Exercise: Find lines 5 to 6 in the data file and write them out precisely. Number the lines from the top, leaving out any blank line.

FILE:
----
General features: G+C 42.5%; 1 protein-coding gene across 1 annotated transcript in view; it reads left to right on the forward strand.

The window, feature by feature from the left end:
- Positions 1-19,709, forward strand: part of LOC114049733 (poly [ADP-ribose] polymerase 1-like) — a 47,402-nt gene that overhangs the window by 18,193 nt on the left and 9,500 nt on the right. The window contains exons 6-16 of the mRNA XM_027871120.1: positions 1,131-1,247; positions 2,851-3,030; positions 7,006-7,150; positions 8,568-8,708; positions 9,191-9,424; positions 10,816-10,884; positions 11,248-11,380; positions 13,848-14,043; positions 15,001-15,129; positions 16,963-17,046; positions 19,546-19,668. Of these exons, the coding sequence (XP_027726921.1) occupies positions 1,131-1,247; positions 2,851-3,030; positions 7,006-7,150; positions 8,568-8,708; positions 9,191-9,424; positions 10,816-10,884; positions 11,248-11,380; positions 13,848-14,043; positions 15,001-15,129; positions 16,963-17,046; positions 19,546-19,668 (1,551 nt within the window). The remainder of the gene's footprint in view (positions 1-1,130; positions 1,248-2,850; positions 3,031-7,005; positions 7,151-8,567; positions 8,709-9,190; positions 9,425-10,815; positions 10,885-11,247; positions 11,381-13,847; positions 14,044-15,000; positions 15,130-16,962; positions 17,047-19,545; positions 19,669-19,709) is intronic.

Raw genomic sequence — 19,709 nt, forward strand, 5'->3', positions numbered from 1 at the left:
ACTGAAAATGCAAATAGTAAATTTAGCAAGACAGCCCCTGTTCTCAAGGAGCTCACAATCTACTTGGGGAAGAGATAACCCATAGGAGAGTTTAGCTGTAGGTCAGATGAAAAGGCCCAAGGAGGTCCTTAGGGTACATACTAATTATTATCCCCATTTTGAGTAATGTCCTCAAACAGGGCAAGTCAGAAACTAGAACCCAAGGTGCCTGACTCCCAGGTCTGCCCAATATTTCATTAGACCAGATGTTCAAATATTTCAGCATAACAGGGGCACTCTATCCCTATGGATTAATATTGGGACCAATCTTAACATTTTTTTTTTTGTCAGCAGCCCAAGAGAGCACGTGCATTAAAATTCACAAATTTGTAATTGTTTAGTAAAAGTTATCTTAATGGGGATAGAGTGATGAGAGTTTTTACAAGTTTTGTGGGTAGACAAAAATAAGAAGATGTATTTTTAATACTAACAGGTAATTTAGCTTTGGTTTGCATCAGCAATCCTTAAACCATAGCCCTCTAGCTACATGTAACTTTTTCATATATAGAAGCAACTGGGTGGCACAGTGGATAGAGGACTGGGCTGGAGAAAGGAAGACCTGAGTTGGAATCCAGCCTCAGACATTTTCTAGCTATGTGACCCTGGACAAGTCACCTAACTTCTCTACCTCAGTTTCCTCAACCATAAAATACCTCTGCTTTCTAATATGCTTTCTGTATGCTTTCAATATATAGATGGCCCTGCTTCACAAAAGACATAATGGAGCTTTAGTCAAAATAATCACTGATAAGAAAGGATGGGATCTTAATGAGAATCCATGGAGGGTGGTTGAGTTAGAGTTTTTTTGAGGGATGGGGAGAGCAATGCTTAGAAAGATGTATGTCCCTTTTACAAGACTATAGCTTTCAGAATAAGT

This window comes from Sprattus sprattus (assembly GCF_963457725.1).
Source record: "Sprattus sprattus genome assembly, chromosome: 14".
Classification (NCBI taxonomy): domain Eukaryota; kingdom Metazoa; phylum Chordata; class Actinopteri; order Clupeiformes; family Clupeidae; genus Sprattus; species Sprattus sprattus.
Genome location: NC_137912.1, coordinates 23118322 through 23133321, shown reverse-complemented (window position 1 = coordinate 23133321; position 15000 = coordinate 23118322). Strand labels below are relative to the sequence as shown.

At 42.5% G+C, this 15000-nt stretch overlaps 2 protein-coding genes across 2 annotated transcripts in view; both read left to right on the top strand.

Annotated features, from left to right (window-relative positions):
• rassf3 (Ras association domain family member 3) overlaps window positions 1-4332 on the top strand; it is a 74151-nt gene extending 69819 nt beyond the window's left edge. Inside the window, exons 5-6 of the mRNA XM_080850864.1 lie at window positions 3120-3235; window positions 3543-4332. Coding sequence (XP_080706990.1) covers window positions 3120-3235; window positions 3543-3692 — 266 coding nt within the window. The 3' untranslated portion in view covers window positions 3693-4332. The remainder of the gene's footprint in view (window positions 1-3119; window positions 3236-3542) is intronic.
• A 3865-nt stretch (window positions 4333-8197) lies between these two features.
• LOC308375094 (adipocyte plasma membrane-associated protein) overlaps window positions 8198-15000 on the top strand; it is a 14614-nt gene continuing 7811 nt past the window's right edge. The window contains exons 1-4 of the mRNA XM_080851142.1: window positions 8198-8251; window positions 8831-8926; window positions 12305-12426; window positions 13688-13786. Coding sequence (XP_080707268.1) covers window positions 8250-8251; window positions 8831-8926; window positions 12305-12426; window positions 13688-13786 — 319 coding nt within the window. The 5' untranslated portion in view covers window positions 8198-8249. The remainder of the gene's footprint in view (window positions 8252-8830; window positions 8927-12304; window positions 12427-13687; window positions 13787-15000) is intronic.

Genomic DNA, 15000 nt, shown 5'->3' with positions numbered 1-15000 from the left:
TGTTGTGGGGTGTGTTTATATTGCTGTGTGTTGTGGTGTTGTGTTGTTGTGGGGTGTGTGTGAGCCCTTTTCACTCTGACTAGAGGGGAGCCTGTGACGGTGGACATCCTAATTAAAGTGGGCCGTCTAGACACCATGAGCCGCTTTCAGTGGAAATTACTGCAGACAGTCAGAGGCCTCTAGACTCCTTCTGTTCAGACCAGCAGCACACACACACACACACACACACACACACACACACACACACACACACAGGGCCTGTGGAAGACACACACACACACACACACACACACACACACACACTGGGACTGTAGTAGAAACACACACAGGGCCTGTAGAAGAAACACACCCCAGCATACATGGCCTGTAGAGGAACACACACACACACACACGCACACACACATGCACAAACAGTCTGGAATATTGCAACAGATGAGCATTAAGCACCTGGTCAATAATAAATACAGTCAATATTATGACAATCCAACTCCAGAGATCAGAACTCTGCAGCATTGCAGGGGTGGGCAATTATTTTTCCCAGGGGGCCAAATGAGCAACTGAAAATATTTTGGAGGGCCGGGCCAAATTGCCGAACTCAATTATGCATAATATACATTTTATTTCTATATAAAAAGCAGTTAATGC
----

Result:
ACTGAAAATGCAAATAGTAAATTTAGCAAGACAGCCCCTGTTCTCAAGGAGCTCACAATCTACTTGGGGAAGAGATAACCCATAGGAGAGTTTAGCTGTAGGTCAGATGAAAAGGCCCAAGGAGGTCCTTAGGGTACATACTAATTATTATCCCCATTTTGAGTAATGTCCTCAAACAGGGCAAGTCAGAAACTAGAACCCAAGGTGCCTGACTCCCAGGTCTGCCCAATATTTCATTAGACCAGATGTTCAAATATTTCAGCATAACAGGGGCACTCTATCCCTATGGATTAATATTGGGACCAATCTTAACATTTTTTTTTTTGTCAGCAGCCCAAGAGAGCACGTGCATTAAAATTCACAAATTTGTAATTGTTTAGTAAAAGTTATCTTAATGGGGATAGAGTGATGAGAGTTTTTACAAGTTTTGTGGGTAGACAAAAATAAGAAGATGTATTTTTAATACTAACAGGTAATTTAGCTTTGGTTTGCATCAGCAATCCTTAAACCATAGCCCTCTAGCTACATGTAACTTTTTCATATATAGAAGCAACTGGGTGGCACAGTGGATAGAGGACTGGGCTGGAGAAAGGAAGACCTGAGTTGGAATCCAGCCTCAGACATTTTCTAGCTATGTGACCCTGGACAAGTCACCTAACTTCTCTACCTCAGTTTCCTCAACCATAAAATACCTCTGCTTTCTAATATGCTTTCTGTATGCTTTCAATATATAGATGGCCCTGCTTCACAAAAGACATAATGGAGCTTTAGTCAAAATAATCACTGATAAGAAAGGATGGGATCTTAATGAGAATCCATGGAGGGTGGTTGAGTTAGAGTTTTTTTGAGGGATGGGGAGAGCAATGCTTAGAAAGATGTATGTCCCTTTTACAAGACTATAGCTTTCAGAATAAGT

This window comes from Sprattus sprattus (assembly GCF_963457725.1).